Iran returns to nuclear deal, US-Israel relations getting cold


Iran is returning to nuclear talks in Vienna. Meanwhile, Israeli Prime Minister Neftali Bennett and Foreign Minister Yair Lapid are concerned because last week had brought a perfect storm of circumstances that threaten to complicate their hopes for a better relationship with the Biden administration. Both the leaders see establishing a good rapport with Joe Biden and his administration as one of the main goals of their coalition government that took office in June. But recently, blistering criticism was issued by the US State Department on two issues: its renewed commitment to reopening a US consulate in Jerusalem and settlement building in the West Bank.

Meanwhile, media reports said, due to the security tension and the stalemate in negotiations with Hamas in the prisoner swap deal, the Palestinian mega-terror outfit may push to carry out attacks on Israel. With this target, Hamas conducted a maneuver this week in which it stimulated a number of scenarios, including Hamas detonating the upper part of the wall through large vehicle bombs and border breaking activities.

It has come under the radar of Israeli authorities that in the recent months, Hamas has begun to make and focus a great effort in rehabilitating and developing its military capabilities, with the direct support from Iran.

While Biden team saw former Prime Minister Benjamin Netanyahu as the devil incarnate, it is also furious on the new government for the announcement that a few thousand new homes would be built in existing West Bank settlements, as well as the designation of six Palestinian non-governmental organizations as terror groups. The two are also painfully aware that their attempts have failed to persuade the Americans to back off their determination to renew efforts to appease Iran and bring it back into a nuclear deal that Israelis believe is a disaster. All the sappy rhetoric Bennett and Lapid could muster in public about their affection for Biden and their belief in his friendship for Israel flopped, as did their strong arguments and warnings about the folly of engagement with Iran that they delivered in private.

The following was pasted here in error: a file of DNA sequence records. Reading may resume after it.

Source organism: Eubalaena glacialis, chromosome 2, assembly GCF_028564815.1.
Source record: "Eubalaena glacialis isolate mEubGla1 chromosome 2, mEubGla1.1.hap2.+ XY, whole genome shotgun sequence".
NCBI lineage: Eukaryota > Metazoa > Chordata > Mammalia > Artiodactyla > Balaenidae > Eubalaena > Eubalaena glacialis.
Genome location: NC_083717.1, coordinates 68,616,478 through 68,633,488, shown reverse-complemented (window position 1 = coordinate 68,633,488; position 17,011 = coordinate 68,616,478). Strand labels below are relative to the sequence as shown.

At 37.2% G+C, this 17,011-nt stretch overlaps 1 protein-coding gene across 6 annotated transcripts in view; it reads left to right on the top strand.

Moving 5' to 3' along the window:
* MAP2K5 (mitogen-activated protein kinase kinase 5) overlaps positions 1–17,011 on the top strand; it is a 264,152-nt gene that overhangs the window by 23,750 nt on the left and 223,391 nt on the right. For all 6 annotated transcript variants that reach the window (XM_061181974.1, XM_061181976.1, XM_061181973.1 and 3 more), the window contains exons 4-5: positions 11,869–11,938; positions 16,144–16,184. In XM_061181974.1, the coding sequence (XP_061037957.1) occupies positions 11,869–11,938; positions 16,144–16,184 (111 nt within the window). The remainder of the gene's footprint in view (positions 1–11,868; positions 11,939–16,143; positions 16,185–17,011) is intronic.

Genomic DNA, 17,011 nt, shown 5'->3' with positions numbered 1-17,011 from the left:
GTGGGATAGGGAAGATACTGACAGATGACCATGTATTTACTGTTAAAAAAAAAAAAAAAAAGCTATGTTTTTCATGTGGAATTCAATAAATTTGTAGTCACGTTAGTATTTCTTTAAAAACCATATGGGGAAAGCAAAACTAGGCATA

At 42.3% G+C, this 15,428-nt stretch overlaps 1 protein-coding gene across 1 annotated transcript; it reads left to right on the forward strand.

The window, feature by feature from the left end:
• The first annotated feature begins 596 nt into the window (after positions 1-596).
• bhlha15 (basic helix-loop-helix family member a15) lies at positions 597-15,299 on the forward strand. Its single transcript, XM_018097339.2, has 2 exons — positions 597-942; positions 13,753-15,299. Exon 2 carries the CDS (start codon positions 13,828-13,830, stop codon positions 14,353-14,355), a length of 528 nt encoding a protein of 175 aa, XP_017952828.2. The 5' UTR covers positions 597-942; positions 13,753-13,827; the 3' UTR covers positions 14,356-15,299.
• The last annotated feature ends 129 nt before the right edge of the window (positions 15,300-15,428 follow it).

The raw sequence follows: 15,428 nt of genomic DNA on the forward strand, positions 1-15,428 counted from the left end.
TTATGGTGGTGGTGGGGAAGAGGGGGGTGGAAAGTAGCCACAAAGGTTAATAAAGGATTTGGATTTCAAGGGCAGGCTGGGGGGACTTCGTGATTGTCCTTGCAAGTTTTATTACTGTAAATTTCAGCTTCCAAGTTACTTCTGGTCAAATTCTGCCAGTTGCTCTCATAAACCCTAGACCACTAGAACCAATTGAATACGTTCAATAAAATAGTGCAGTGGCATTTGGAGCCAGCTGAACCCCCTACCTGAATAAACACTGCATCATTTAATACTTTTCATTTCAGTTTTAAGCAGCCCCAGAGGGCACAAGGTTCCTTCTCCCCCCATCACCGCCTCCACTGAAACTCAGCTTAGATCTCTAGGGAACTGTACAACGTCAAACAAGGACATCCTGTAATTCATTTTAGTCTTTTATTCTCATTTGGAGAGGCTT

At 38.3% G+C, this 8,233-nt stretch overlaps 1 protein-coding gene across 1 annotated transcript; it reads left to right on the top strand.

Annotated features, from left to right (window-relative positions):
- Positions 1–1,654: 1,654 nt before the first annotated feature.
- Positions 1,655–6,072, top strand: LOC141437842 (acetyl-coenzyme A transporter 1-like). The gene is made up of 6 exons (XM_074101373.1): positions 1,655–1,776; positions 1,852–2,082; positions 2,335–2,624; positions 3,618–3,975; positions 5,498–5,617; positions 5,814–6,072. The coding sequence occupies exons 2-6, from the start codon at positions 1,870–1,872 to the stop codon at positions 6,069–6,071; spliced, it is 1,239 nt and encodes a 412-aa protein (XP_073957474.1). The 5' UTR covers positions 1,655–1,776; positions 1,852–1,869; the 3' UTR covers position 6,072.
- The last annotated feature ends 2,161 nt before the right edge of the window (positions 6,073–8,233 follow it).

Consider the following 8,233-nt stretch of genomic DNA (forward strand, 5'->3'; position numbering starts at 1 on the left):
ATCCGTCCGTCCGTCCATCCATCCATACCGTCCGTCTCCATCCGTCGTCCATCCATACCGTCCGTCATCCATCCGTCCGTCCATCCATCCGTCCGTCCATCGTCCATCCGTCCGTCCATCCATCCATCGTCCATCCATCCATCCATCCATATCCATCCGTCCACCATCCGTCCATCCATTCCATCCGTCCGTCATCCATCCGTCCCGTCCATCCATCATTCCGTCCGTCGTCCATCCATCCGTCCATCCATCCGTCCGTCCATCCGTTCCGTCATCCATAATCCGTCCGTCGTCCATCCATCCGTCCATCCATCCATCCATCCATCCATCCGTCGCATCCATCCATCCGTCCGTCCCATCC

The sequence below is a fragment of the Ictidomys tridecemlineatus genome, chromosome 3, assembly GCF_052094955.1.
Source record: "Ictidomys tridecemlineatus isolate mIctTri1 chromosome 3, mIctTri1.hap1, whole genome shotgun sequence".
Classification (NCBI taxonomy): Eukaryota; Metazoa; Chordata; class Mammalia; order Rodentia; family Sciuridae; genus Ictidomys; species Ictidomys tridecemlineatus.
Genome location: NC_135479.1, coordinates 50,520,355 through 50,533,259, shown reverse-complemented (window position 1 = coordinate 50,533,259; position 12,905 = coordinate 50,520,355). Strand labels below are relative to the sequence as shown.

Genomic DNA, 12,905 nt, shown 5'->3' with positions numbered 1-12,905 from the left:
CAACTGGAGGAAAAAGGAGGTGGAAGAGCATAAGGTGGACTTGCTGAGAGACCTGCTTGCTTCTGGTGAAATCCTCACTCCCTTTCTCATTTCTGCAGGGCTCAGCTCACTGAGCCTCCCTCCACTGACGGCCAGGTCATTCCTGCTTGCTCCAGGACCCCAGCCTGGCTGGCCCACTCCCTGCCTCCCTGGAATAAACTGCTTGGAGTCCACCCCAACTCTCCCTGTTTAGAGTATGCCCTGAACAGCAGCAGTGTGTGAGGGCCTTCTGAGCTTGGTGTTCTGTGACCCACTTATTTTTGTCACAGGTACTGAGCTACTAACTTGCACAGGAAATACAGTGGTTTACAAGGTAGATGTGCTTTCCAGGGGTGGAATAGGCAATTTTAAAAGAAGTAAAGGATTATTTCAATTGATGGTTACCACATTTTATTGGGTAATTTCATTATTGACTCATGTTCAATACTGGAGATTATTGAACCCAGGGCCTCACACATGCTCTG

On top of that, Joe Biden’s clear determination to reopen a US consulate in Jerusalem to serve as an embassy to the Palestinians, even if it is done after the Israeli leftist-Islamist coalition passes a budget in November, would put the existence of the Israeli government in peril of collapsing. While Neftali Bennet and Yair Lapid are trying to stop Biden administration from doing something which would potentially undermine Israel’s sovereignty over its capital, inside Biden administration, there are a number of key players, who are playing cards in favor of the Palestinians. In this case, Kamala Harris is one of the most prominent pro-Palestine individuals, who maintains closer relations with Rashida Tlaib in particular as well as other Palestine sympathizers of anti-Semites within the US Congress, Senate and the White House.

However, according to experts on Middle Eastern affairs, more important than the current coalition government, comprising rickety alliance of right, left, centrist and Arab political parties in Israel is something else. The question Bennett and Lapid need to be asking themselves is whether, even without having Netanyahu as their antagonist, this administration is really prepared to return to the situation between the two countries that existed in December 2016. If so, the Jewish state is in for a rough ride in the coming years. And no amount of eyewash about a belief in a bipartisan consensus in America supporting the US-Israel alliance will be enough to cushion the damage that an openly antagonistic administration could do.

The arguments for a worst-case scenario for a rapid and steep decline in amity between the two nations are strong.

The first concerns the personnel in place in the State Department and the White House.